Search tips
Search criteria 


Logo of bmjLink to Publisher's site
BMJ. 1991 February 23; 302(6774): 440–443.
PMCID: PMC1669340

Management of childhood diarrhoea by pharmacists and parents: is Britain lagging behind the Third World?


OBJECTIVE--To investigate the role of community pharmacists in providing advice and treatment for children with diarrhoea; to investigate mothers' responses to diarrhoea in their children. DESIGN--Cross sectional questionnaire study of a random selection of community pharmacists and of mothers attending child health clinics. Pharmacists were interviewed and given a questionnaire and a separate group was visited by a researcher posing as a parent; mothers were interviewed at the clinic. SETTING--Newcastle upon Tyne. SUBJECTS--20 pharmacists were interviewed and visits by a researcher posing as a parent were carried out to 10 different pharmacists; 58 mothers were interviewed. MAIN OUTCOME MEASURES--Advice given by pharmacists was contrasted with standard advice on management of diarrhoea in children. RESULTS--Half of the pharmacists interviewed and 70% of pharmacists visited by a researcher posing as a parent recommended inappropriate treatment of childhood diarrhoea (such as antidiarrhoeal drugs and withholding breast milk), and only 30% at interview stated that they would ask for the age of the child. Mothers' knowledge of home treatment was inadequate. All pharmacists in the posed visits recommended a purchased treatment. CONCLUSION--Pharmacists are widely used by parents for consultation for children's ailments but their advice is not always appropriate; hence they should be given more consistent training in recognising and managing clinical problems. Medical advice on management of diarrhoea is also inconsistent and should be modified to conform to the guidelines of the World Health Organisation.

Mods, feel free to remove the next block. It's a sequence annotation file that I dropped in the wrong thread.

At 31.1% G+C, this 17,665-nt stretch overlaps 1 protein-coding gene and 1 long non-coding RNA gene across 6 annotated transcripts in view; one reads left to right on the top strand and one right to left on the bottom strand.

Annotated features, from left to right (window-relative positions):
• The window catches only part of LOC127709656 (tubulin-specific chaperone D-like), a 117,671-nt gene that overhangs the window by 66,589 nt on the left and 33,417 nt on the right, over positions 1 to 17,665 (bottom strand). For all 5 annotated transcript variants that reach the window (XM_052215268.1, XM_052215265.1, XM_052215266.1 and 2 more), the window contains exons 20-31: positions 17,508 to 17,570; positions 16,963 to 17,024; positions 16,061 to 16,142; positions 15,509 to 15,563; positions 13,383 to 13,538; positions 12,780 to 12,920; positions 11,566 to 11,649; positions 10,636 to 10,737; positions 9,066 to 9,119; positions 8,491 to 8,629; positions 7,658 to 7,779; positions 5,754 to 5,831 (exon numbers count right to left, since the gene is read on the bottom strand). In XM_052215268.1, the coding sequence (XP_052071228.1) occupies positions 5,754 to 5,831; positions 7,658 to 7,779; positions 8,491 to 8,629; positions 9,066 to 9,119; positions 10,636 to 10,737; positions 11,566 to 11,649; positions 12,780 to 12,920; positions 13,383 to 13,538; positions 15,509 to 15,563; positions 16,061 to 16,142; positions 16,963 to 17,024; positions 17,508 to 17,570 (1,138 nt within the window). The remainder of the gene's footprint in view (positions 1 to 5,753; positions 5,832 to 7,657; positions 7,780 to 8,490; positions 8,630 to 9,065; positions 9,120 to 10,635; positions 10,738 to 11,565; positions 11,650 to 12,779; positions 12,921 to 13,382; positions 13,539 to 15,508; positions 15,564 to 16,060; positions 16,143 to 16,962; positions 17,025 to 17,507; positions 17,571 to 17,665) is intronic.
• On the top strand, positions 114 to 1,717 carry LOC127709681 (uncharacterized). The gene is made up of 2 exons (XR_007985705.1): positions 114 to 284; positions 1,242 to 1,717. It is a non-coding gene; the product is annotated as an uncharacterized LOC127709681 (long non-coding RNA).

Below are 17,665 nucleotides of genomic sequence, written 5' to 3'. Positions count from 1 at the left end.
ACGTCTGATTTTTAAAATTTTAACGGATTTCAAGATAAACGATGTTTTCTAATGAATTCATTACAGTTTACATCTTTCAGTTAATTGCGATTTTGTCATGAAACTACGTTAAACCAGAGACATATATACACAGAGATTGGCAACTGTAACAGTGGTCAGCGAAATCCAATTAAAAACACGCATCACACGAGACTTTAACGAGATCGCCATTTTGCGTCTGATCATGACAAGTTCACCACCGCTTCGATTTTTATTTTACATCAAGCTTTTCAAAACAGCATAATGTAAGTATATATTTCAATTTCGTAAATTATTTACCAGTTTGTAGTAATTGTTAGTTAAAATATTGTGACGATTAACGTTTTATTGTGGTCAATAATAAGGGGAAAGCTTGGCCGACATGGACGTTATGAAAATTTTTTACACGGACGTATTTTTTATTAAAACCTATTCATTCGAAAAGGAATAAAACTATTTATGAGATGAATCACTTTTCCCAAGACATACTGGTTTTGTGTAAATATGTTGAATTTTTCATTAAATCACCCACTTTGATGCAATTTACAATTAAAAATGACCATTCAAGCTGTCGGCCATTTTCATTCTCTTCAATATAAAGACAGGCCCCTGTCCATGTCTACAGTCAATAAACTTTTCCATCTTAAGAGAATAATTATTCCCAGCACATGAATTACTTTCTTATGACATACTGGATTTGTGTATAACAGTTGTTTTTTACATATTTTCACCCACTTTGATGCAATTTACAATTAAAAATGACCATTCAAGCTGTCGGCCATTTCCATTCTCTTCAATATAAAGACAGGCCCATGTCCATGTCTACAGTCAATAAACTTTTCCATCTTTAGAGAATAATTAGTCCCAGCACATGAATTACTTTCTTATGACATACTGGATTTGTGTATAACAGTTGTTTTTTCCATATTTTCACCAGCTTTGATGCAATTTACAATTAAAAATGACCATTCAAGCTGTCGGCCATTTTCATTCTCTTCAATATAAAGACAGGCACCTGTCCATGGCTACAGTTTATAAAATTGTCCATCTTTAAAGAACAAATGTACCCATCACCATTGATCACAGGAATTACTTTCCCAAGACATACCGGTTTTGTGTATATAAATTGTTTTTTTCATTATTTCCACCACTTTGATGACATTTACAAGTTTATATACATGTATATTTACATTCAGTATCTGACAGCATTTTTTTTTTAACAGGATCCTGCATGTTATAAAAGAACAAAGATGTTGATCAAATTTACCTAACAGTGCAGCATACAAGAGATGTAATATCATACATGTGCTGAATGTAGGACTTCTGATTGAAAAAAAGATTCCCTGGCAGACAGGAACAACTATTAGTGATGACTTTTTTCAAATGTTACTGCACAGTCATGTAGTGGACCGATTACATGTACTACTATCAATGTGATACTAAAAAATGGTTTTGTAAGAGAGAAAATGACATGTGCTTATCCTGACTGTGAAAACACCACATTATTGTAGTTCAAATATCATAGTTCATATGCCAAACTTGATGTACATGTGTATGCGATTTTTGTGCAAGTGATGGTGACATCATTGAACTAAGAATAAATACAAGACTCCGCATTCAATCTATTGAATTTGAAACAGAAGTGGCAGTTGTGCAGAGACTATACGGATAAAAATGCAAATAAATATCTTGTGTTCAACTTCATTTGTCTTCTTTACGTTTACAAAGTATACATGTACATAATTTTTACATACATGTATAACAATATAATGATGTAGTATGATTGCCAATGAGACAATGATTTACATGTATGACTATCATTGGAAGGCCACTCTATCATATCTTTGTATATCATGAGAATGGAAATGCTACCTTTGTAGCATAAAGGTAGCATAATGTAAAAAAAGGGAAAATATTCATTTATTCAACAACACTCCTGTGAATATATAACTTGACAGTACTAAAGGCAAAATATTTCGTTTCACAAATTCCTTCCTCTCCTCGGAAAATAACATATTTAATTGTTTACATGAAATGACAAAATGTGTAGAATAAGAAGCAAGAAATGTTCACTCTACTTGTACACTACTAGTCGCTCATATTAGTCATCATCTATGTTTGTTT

Full text

Full text is available as a scanned copy of the original print version. Get a printable copy (PDF file) of the complete article (907K), or click on a page image below to browse page by page. Links to PubMed are also available for Selected References.

Selected References

These references are in PubMed. This may not be the complete list of references from this article.
  • Cunningham-Burley S, Maclean U. The role of the chemist in primary health care for children with minor complaints. Soc Sci Med. 1987;24(4):371–377. [PubMed]
  • Gallagher KF, Zander LI. General practitioner and the pharmacist. Br Med J (Clin Res Ed) 1983 Aug 6;287(6389):397–398. [PMC free article] [PubMed]
  • Rylance GW, Woods CG, Cullen RE, Rylance ME. Use of drugs by children. BMJ. 1988 Aug 13;297(6646):445–447. [PMC free article] [PubMed]
  • Wharton BA, Pugh RE, Taitz LS, Walker-Smith JA, Booth IW. Dietary management of gastroenteritis in Britain. Br Med J (Clin Res Ed) 1988 Feb 13;296(6620):450–452. [PMC free article] [PubMed]
  • Walker-Smith JA. Management of infantile gastroenteritis. Arch Dis Child. 1990 Sep;65(9):917–918. [PMC free article] [PubMed]
  • Khin MU, Nyunt-Nyunt-Wai, Myo-Khin, Mu-Mu-Khin, Tin U, Thane-Toe Effect on clinical outcome of breast feeding during acute diarrhoea. Br Med J (Clin Res Ed) 1985 Feb 23;290(6468):587–589. [PMC free article] [PubMed]
  • Conway SP, Ireson A. Acute gastroenteritis in well nourished infants: comparison of four feeding regimens. Arch Dis Child. 1989 Jan;64(1):87–91. [PMC free article] [PubMed]

Articles from BMJ : British Medical Journal are provided here courtesy of BMJ Group